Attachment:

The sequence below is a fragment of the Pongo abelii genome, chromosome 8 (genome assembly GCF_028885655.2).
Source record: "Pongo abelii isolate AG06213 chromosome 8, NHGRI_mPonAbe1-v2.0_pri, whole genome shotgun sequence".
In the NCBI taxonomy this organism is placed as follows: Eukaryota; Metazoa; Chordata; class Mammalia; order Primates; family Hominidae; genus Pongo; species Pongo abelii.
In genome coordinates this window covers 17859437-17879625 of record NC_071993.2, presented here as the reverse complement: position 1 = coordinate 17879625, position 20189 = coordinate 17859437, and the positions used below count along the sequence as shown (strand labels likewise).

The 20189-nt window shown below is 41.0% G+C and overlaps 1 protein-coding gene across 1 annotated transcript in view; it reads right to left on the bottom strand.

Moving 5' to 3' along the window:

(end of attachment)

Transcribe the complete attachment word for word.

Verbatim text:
The sequence below is a fragment of the Pongo abelii genome, chromosome 8 (genome assembly GCF_028885655.2).
Source record: "Pongo abelii isolate AG06213 chromosome 8, NHGRI_mPonAbe1-v2.0_pri, whole genome shotgun sequence".
In the NCBI taxonomy this organism is placed as follows: Eukaryota; Metazoa; Chordata; class Mammalia; order Primates; family Hominidae; genus Pongo; species Pongo abelii.
In genome coordinates this window covers 17859437-17879625 of record NC_071993.2, presented here as the reverse complement: position 1 = coordinate 17879625, position 20189 = coordinate 17859437, and the positions used below count along the sequence as shown (strand labels likewise).

The 20189-nt window shown below is 41.0% G+C and overlaps 1 protein-coding gene across 1 annotated transcript in view; it reads right to left on the bottom strand.

Moving 5' to 3' along the window: